Wednesday, August 9, 2017

Coordinating Private Aides For LTC residents With Dementia

Assisted-living facilities (ALFs) in New York (NY) can hold one or a combination of different types of licensure and certification: basic, enhanced, and/or special needs. According to NY Health Department regulations, ALFs with enhanced certification can provide “aging in place by admitting and retaining residents who desire to continue to age in place…able to provide skilled nursing services and to accommodate residents who exceed the retention standards” that are found in ALFs with only basic certification.
ALFs with a “special needs” certification are authorized “to provide services to residents with special needs, most commonly Alzheimer’s disease [AD], dementia, or cognitive impairment. In addition, the assisted living operator may choose to be dually certified to provide enhanced and special needs services, thereby further allowing residents to age in place.”But there will be times when residents with AD may require additional care, even in ALFs with both enhanced and special needs certification.
My late wife, Clare, was a resident with AD in a dually certified ALF in NY. However, at a certain point, the ALF required me to hire personal “home health” aides to be with her in order to remain there to age in place. (Even if care is given in ALFs and not in private homes, these aides are still referred to as home health aides.) According to NY regulations, “Personal care tasks that exceed the approved scope of tasks in which an assisted living resident aide is trained must be performed by trained home health aides.
Regulations governing enhanced ALFs also state: “A resident shall be permitted to…continue to reside and age in place…provided the operator, the resident’s physician, and, if applicable, the resident’s licensed or certified home care agency agree that the additional needs of the resident can be safely and appropriately met at the residence.”
According to the National Center for Assisted Living, ALFs are responsible for providing “coordination of services by outside health care providers.” But what exactly does this responsibility imply? What is meant by “coordination,” and what procedures should ALFs implement to provide this coordination?
Below are some experiences I had when my wife was a resident in an ALF, demonstrating the many instances where care coordination in long-term care facilities needs improvement.
  • When my wife needed services provided by an outside health care provider, the ALF chose the agency. As the caregiver, I had no input. After observing and reporting negligent care and/or shoddy work habits of outside aides assigned to care for Clare, the AD unit supervisor told me I should contact the care provider. To their credit, new aides were assigned each time I complained to the care provider. But why didn’t the facility complain to the outside care agency to ensure that Clare was receiving proper care?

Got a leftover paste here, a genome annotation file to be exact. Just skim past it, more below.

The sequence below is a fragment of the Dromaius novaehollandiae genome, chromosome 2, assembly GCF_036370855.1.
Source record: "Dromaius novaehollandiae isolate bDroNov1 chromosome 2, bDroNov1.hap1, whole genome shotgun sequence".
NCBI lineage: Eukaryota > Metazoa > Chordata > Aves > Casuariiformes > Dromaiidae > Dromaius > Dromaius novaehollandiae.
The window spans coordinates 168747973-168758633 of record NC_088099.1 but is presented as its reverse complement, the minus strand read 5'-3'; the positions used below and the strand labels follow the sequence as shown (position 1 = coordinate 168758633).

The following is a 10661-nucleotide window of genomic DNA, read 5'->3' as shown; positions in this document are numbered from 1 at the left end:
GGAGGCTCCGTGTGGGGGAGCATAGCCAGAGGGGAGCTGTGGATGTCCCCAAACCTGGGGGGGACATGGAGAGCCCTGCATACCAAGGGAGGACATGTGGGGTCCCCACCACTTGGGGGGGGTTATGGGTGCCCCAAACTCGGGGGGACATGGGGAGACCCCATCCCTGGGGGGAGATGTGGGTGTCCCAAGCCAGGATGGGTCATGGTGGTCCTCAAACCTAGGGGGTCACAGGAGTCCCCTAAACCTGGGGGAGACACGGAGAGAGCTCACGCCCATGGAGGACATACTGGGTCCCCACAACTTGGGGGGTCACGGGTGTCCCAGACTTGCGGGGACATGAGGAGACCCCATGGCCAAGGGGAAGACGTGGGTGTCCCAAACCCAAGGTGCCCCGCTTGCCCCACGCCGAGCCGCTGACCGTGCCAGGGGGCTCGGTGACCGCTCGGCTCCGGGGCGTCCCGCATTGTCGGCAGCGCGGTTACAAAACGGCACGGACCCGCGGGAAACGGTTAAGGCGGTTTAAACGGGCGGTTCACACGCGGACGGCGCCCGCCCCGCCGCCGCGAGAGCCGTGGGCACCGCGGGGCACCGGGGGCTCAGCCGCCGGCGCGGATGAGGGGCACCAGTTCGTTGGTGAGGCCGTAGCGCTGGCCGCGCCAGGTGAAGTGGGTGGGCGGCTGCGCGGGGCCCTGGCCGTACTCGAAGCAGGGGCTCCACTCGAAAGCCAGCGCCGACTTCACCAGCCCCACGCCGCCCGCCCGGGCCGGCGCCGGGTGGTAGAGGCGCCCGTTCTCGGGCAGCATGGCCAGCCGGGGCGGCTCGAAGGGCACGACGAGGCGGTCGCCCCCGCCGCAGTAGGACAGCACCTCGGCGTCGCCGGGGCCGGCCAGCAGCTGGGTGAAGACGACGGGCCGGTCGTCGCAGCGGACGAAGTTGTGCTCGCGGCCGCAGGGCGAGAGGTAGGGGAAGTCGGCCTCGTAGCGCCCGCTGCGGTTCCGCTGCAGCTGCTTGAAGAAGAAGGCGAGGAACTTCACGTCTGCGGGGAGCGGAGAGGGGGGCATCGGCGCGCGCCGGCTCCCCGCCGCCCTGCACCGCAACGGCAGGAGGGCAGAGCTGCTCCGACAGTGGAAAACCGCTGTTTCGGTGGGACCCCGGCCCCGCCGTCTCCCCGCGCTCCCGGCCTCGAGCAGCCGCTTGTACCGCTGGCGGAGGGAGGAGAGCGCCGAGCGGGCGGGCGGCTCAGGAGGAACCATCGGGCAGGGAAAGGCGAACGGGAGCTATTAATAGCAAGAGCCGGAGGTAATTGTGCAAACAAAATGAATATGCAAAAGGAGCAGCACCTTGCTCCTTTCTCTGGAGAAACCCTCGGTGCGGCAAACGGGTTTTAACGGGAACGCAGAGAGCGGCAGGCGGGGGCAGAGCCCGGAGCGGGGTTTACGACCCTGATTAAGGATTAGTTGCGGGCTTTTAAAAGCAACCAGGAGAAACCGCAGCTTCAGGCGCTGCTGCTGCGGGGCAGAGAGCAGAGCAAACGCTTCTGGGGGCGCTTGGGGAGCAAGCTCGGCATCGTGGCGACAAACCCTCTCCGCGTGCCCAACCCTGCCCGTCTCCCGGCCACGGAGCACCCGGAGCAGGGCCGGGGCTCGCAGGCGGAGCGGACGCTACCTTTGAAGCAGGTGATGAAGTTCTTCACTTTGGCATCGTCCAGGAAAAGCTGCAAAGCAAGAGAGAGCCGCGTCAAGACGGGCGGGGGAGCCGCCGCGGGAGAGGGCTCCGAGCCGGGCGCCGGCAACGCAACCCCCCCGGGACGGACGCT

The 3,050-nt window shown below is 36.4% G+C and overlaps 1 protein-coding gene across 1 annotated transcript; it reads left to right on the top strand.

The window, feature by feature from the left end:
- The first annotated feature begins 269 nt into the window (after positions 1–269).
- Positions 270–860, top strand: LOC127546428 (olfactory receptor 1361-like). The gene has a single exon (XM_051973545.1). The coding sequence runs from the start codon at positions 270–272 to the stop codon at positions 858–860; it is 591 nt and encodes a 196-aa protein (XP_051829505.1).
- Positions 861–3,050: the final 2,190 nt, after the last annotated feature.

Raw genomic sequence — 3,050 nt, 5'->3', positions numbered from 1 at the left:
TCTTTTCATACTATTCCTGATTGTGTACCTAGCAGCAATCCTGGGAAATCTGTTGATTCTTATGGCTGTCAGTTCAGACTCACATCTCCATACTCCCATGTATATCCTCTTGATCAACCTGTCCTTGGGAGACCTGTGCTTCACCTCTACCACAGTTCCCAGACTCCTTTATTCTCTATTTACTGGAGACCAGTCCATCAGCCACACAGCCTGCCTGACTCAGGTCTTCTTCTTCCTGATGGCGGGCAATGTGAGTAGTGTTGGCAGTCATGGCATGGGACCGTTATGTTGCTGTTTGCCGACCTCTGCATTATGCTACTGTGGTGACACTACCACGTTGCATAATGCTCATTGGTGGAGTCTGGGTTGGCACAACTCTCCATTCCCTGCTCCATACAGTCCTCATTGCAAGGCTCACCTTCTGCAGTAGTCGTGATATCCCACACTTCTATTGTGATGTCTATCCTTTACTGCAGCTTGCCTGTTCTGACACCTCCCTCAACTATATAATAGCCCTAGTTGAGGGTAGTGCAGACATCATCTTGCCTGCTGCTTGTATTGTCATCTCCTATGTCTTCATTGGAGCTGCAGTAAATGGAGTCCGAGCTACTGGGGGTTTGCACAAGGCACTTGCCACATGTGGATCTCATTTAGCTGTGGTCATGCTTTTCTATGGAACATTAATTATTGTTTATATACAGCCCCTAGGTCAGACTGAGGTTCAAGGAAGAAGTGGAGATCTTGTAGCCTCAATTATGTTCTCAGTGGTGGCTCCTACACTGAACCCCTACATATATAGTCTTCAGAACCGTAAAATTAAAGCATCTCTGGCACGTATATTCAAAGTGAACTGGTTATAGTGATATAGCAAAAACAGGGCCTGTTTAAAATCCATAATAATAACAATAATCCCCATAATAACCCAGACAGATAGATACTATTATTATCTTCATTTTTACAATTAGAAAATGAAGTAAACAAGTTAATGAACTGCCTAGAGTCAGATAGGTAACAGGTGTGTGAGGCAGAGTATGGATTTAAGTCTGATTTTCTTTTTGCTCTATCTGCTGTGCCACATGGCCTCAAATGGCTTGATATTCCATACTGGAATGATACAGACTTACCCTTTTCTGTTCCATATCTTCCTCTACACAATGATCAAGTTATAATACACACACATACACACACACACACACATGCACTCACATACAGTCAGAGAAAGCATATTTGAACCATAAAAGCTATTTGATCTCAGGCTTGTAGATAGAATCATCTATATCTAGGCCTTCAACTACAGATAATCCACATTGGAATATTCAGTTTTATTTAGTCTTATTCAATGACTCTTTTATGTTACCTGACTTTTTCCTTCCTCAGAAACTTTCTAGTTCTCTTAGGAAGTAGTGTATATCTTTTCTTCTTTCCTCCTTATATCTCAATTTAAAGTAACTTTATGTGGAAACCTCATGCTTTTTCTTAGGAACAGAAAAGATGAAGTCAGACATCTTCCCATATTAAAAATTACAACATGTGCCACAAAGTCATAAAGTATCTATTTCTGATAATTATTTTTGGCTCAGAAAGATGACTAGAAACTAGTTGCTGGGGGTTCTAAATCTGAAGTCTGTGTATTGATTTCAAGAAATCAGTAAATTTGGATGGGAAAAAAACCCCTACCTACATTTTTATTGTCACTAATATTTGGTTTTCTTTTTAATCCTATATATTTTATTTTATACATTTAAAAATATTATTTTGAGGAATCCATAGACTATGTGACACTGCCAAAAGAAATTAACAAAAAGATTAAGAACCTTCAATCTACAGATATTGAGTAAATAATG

• My daughter and I spent time with each new agency aide to provide specific instructions for my wife’s care regarding food, clothing, personal hygiene, etc. But too often a different aide would be assigned the following day, an aide who had no knowledge of the specific instructions for my wife. When I would find out, my daughter and I would meet with the new aide, but why didn’t the AD unit supervisor communicate those specific instructions to new aides initially?
  • I visited my wife on a daily basis, and several times I noticed aides arriving late or leaving early.  But no one at the facility ever informed me of when an aide arrived late or left early. Shouldn’t outside aide arrival and departure time be monitored by facilities? 
  • When I received statements from the outside care provider detailing charges already billed to my credit card, I sometimes noticed billing for hours when the aide was not there, or overtime charges without advance notice that overtime rates would apply. But I could never be sure that aides worked for all hours billed when I was not personally there to verify such hours, and again, no one from the facility had recorded their presence. Shouldn’t outside care agencies submit their statements first to facilities for verification?
  • It would be very helpful for already stressed caregivers if care facilities took more responsibility for supervising and coordinating personal aides hired by caregivers to allow their loved ones to age in place.
Dr Vann is a frequent writer in caregiver magazines, medical journals, and in major newspapers. After his wife, Clare, was diagnosed with early onset Alzheimer’s disease, Dr Vann made it a point to increase public awareness of Alzheimer’s and to help fellow caregivers. You can read his other pieces at If you would like Dr Vann to respond to questions or comments about this article, please email him directly at
© Copyright 20
Published in Annals of Long-Term Care, August 7, 2017.  Access online only at:

Thursday, August 3, 2017

Personal Blog #2 ... The Truth About Alzheimer’s Disease Through the Eyes of a Home Caregiver

Although I had no editorial control over what was printed, Angels Homecare, a Chicago based organization, invited me to share some thoughts about caregiving for a forthcoming online article. That organization published its online piece today, 8/3/17, giving the perspectives of four Alzheimer's caregivers that readers may find interesting.  I am one of the four caregivers cited.

There is no way I can reproduce the pictures and graphics accompanying the online article to do it justice, but readers may go to their website page if interested in reading the complete article.  Cut/copy and paste this address into your browser: